Bengal- The home of divine arts
West Bengal, the eastern state of India, is a land of cultural diversity. From its world largest delta to the elegant British Raj buildings, folk dance, handicrafts, variety of sweets and spectacular landscape captivate the soul of the traveller. Hazarduari palace is a treasure trove of historical artefacts.
The glorious past of West Bengal has made the state unique for its traditional crafts. Various indigenous crafts represent the true cultural heritage of Bengal. Fancy articles(made from bamboo and cane), reed mats, jute products, metal crafts and scroll paintings are aesthetically appealing to the soul.
Terracotta art is the heart of Bengal art. Bhisnupur, a town in the Bankura district of West Bengal, is famous for its terracotta temples and Baluchari sari. Even pottery, figures and jewellery made of terracotta has claimed recognition globally. The temples like Shyam Ray temple, the twin shrines of Jorbangla and Rasmancha are tourist spots. The terracotta walls of these temples echo stories from Ramayana and Mahabharata.
Bengal is truly the state of art. Kantha embroidery is a treasured art of every Bengali ladies. It is made of old clothes, worn Sarees and dhotis. These clothes would be kept layer upon layer and get stitched together. Different designs, figures and motifs are employed which depicts the creative outflow of craftsmanship. The following lines by master poet Jasimuddin expresses how the khanta work reflects the emotional psyche of its creator-
Spreading the embroidered quilt
She works the livelong night,
As if her the quilt her poet were
Of her bereaved plight.
Many a joy and many a sorrow
Is written on its breast;
The story of Rupa’s life is there,
Line by line expressed.
(translated from ‘Nokshi Kanthar Maath’)
Winter brings the much-awaited festival of Shantiniketan, the Poush Mela. On the 7th day of the Bengali month of Poush(around 23rd December) Shantiniketan looks vibrant with different exquisite handicrafts of rural Bengal. Bengali folk music and tribal dance add beauty to the Poush Mela. People of diverse culture from all over India come to explore the tradition of West Bengal.
Hill crafts of Darjeeling and Kalimpong are unique in their own ways. Paintings of local artist and painted scrolls or ‘thangka’ are on the shopping list of most visitors. How can one not give special mention to jute products of Bengal? Popularly known as ‘golden fibre’ has traditionally been used to make jute goods, ranging from carpets to decorative tapestries, handbags and bedspreads. Moreover, jute products of Bengal reach every nook and corner of the world.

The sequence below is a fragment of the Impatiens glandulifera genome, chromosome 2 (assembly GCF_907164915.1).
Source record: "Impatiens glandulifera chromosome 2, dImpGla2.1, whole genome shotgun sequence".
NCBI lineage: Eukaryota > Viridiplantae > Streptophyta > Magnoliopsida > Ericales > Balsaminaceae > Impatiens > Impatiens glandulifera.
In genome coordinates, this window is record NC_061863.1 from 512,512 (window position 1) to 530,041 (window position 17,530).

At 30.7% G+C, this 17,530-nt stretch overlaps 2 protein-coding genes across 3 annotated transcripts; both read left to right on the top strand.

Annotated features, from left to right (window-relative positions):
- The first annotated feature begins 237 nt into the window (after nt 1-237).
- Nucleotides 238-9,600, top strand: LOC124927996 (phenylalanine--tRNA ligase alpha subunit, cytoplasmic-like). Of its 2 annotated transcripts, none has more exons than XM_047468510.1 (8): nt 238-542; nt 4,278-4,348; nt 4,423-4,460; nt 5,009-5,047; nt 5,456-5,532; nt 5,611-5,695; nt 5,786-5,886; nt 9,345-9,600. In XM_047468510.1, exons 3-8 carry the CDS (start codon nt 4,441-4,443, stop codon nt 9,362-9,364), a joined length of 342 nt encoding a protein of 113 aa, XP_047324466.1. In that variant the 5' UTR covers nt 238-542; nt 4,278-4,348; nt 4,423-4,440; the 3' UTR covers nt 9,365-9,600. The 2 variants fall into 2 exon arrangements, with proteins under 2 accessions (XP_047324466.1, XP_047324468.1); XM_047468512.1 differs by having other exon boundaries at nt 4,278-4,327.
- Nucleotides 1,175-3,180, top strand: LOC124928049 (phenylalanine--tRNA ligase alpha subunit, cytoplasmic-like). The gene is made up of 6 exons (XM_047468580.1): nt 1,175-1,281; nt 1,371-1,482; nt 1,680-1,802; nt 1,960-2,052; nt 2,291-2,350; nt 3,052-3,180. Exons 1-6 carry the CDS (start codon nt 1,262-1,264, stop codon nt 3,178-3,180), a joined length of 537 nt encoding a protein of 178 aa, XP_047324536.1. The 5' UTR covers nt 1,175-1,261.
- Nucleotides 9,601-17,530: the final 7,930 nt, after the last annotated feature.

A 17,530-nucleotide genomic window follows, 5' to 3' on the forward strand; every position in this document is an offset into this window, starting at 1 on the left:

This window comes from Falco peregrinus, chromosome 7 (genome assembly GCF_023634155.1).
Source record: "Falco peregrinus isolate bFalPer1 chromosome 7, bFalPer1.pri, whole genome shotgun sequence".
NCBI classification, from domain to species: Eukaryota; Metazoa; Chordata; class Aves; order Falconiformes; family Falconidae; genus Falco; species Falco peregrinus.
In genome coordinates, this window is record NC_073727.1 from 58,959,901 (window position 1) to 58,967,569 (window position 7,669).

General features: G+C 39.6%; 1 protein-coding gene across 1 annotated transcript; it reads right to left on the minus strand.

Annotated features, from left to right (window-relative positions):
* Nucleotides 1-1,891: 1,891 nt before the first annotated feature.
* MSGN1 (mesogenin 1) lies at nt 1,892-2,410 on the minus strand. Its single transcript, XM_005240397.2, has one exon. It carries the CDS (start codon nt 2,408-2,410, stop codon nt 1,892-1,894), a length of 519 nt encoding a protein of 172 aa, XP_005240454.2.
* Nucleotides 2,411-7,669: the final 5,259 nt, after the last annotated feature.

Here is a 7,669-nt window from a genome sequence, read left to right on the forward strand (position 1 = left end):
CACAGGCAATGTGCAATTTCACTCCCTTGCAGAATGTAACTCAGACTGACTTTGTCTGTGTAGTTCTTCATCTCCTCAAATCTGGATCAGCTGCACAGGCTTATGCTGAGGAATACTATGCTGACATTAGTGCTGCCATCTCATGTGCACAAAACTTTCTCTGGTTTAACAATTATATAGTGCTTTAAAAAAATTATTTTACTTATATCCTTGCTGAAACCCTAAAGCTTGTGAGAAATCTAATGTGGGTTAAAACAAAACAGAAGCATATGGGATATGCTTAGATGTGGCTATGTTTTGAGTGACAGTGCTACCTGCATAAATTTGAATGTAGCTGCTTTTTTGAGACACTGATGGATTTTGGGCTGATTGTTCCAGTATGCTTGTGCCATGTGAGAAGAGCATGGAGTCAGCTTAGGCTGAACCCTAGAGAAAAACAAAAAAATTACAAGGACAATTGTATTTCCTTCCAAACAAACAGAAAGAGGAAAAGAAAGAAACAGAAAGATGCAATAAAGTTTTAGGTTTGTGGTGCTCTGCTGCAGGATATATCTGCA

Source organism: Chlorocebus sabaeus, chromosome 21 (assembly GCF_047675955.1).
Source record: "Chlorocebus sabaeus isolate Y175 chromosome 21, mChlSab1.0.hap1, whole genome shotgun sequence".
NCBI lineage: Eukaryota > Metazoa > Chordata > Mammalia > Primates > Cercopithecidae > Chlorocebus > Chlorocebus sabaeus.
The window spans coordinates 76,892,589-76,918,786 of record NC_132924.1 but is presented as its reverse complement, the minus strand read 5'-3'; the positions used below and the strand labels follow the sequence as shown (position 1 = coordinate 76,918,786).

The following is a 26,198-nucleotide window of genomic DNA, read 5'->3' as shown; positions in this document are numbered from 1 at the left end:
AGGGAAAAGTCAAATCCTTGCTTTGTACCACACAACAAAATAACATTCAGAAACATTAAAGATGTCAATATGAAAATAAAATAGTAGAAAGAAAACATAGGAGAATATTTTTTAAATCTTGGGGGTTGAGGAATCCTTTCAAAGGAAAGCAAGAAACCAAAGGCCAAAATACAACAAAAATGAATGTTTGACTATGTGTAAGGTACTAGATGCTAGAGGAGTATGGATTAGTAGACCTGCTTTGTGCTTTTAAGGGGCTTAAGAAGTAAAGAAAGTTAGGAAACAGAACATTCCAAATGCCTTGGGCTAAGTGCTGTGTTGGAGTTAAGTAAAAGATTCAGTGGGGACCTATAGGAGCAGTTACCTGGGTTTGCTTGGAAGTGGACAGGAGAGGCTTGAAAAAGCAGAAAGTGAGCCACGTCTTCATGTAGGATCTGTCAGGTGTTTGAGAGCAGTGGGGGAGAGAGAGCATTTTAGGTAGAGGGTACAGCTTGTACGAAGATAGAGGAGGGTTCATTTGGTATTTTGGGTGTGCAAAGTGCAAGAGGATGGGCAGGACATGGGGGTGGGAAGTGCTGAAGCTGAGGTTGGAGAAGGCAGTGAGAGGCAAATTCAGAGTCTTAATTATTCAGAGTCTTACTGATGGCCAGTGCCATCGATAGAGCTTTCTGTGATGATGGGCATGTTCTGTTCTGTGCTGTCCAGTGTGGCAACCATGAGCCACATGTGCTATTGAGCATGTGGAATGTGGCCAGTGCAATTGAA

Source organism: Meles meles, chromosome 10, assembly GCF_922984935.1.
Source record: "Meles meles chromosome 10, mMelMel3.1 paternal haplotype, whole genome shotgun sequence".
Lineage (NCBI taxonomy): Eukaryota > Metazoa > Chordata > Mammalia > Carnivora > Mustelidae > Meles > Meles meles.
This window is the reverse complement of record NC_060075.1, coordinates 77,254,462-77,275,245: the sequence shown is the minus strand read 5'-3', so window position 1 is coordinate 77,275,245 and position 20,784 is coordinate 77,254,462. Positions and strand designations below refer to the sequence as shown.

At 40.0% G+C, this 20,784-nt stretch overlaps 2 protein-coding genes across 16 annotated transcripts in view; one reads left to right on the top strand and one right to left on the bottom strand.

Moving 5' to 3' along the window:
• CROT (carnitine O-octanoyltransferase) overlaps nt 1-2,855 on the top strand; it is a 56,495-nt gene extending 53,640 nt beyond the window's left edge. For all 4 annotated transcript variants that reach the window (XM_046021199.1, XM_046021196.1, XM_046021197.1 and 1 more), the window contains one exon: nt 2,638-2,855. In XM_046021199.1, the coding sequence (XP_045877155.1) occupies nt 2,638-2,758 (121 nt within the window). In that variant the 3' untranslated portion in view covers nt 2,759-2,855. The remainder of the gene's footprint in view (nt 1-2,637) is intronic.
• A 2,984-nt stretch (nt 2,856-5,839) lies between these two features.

Have you ever wondered what the white conical headgear of Hindu Bengali bridegroom is made of? or, you may have seen on Durga idols during Durga Puja in Bengal. Well, the conical headgear is made of Sholapith which is eco-friendly. Sholapith is a milky-white spongy wood found in marshy areas of Bengal. The white colour of Shola Suggests purity and sacredness. Therefor it is used for religious purpose and marriage rituals.
Women of rural Bengal are extremely skilled. The serene Dakshin Barasat, a village in rural Bengal, is quite popular for its chikan and zari work. Women create intricate work on sarees which take hours to complete one design. The detailed work gives luxurious sheen to sarees. Moreover, it is the way women meet their livelihood.
Champ who hails from small village call Dhoopguri make bandages at her home! Along with her, there are large community of women who make bandages using indigenous machine. Artisans of rural Bengal are also involved in making paper-bags and umbrellas from scratch! With the growing technology, exploitation my middleman and challenges like natural calamities the unorganized sector of handicrafts are the worst sufferers. But thanks to government initiatives that are providing employment these artisans.
However, the artisans of Bengal break the cycle of poverty with their traditional art forms. Endeavors of these artisans can be seen in their work which fascinates us the most!
About the author:
I am Farjana Basir currently pursuing Master’s in English. I am a private tutor who loves to interact with children. I like to pen down my thoughts and use my abilities for greater good.